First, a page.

It has been a long dry spell for the Indian beauty queens at international pageants. Industry experts tell us what could be the problem.
The 66th edition of the Miss World beauty pageant recently concluded with Stephanie Del Valle from Puerto Rico walking away with the much-coveted crown. Unfortunately, India’s Priyadarshini Chatterjee could only make it to the top 20. She was featured in the top five contestants for the ‘Beauty with a Purpose’ title, which was eventually won by Miss Indonesia.
Unlike how it used to be in the 1990s, when Indian beauties were on a winning spree, we haven’t brought home a single international crown in the last 16 years. The one question that now lingers on everyone’s mind is ‘Why are Indian girls not winning International beauty pageants anymore?’
Fashion stylist and choreographer, Prasad Bidapa feels that the economy of a country has an important role to play in the contestant winning or losing the crown. “Some of the big contests are sponsored by multinationals that have interest in certain nations. One of the reasons why we have so many girls winning the international crowns was also because India was opening up as a global economy at that time. We had big brands, entering the Indian market and maybe that had something to do with the interest in Indian women. But the girls who represented India were good too,” he says.
Miss India Universe 2011 Vasuki Sunkavalli says, “When Indian girls were winning back-to-back, it was the time when most of the beauty products were entering Indian market. We were opening as an economy and Indian beauty had to be put on the map.”Sushmita Sen was the first to win the Miss Universe title in 1994 and Lara Dutta was the last Indian to triumph at the pageant in 2000, while Priyanka Chopra was the last to win it the same year.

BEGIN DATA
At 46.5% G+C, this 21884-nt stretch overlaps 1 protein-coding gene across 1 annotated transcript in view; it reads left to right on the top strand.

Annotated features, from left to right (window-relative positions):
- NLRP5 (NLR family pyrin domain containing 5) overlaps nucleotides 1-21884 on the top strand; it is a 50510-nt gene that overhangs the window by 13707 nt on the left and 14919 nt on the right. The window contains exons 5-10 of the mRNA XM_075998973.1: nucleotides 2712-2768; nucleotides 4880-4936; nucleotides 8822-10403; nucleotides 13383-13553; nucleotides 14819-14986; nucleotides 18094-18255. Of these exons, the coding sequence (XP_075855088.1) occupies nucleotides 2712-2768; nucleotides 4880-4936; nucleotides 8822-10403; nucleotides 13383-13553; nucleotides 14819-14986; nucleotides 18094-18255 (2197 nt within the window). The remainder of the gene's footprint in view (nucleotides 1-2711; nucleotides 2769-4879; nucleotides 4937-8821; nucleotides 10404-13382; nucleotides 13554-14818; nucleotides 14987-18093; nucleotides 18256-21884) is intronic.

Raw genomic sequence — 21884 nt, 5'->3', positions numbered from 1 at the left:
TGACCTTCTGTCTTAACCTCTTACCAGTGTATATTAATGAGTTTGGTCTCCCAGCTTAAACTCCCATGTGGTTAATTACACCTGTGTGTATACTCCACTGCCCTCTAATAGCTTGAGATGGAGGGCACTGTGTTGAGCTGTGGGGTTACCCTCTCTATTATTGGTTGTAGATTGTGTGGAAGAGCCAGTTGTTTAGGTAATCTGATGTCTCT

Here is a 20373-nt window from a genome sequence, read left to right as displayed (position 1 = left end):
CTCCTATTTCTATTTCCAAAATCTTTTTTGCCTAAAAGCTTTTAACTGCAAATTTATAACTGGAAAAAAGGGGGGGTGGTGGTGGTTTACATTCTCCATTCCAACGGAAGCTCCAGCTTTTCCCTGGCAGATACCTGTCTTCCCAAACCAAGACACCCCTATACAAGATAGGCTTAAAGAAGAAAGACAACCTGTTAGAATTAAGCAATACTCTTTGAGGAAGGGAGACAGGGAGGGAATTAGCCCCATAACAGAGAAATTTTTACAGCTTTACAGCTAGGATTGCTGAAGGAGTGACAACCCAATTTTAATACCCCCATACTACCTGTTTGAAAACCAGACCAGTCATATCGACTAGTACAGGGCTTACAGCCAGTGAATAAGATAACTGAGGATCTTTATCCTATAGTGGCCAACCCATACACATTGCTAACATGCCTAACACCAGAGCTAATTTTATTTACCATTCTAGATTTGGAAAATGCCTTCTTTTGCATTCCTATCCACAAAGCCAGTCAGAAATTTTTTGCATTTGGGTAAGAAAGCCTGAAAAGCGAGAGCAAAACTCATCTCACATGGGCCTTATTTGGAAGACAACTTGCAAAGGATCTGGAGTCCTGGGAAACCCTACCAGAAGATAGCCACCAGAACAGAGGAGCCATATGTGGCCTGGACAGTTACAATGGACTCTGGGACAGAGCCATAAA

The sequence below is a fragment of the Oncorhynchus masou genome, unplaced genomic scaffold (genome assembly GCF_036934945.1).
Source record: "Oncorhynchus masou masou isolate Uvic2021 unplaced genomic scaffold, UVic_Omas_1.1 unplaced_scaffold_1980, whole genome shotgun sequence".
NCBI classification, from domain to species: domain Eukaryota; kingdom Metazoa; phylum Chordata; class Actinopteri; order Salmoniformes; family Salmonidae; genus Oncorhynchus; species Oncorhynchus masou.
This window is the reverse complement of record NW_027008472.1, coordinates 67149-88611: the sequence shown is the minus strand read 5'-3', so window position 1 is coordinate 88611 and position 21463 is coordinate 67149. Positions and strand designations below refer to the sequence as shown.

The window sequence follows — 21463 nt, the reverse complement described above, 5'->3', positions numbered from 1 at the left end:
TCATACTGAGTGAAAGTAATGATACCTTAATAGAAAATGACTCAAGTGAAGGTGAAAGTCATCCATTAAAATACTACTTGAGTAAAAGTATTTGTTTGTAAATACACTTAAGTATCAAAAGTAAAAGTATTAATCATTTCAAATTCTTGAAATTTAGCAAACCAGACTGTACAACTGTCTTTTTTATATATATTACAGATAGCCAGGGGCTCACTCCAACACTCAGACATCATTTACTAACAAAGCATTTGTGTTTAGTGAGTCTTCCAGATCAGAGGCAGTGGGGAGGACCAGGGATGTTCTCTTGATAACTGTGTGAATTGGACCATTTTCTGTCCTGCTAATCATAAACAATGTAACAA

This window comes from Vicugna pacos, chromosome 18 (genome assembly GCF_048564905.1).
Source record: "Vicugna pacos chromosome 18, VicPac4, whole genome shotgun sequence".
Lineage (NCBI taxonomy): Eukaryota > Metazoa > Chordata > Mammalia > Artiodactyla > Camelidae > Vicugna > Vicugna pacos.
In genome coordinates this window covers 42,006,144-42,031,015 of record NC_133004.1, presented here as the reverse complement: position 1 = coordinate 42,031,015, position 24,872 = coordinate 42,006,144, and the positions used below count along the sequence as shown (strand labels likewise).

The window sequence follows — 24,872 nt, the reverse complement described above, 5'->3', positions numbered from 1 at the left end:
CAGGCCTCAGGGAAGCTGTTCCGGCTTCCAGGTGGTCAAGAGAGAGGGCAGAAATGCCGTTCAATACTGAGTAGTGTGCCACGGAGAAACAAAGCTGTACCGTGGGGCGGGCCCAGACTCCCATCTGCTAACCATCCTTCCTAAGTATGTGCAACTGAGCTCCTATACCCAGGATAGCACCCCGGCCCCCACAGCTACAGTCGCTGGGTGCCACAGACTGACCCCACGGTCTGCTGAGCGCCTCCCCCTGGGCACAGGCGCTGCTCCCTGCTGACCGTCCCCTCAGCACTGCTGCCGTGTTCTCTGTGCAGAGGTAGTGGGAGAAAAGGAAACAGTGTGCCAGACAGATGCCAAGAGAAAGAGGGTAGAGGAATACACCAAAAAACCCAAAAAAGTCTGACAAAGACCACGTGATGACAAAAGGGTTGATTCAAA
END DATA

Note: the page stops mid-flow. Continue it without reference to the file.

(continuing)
Srishti Vyakaranam, who represented India in the Miss Asia Pacific International contest, thinks that no one really knows what the judges are looking for in the contestants. “I was pretty sure that Priyadarshini would win as she is a complete package. But, I don’t know what went wrong. That is the thing about beauty pageants; no one really knows what judges are looking for. For example, I feel Miss Philippines’ answer in the Q&A round was the best when you compare it to the others, but she wasn’t even the second runner-up,” she says.
Success at any beauty pageant also depends upon the selection criteria, feels ad film director Prahlad Kakkar. “If we want our girls to start winning these competitions again, there is a hell lot of work to be done. It’s like building a team of hockey players. You scout for them at a very early age, and groom them. That is when you can have winners. During the mid-1990s and early 2000s they scouted for talent. Now, they select the girls from amongst those who enter their name in the contest, which may or may not work,” he says.
Nayanika Chatterjee, a successful model, thinks that the problem lies in the fact that the primary goal of many contestants is to make a career in Bollywood. “Many girls who participate in these competitions want to pursue a career in acting. Also, models who have made it big in the fashion industry do not want to take part in these pageants, because if they lose they might not have as many projects in their hands as they have now,” she says.
Sharing her personal experience, Vasuki says, “I won the Miss India Universe 2011 crown only a month before going for the International contest and had only 20-25 days to get ready. Contestants of many other countries get nearly a year to prepare for these contests and hence it’s easier for them. Also, most of these girls go for surgeries to look the best. The girls at the contest in São Paulo, Brazil, were like barbie dolls.”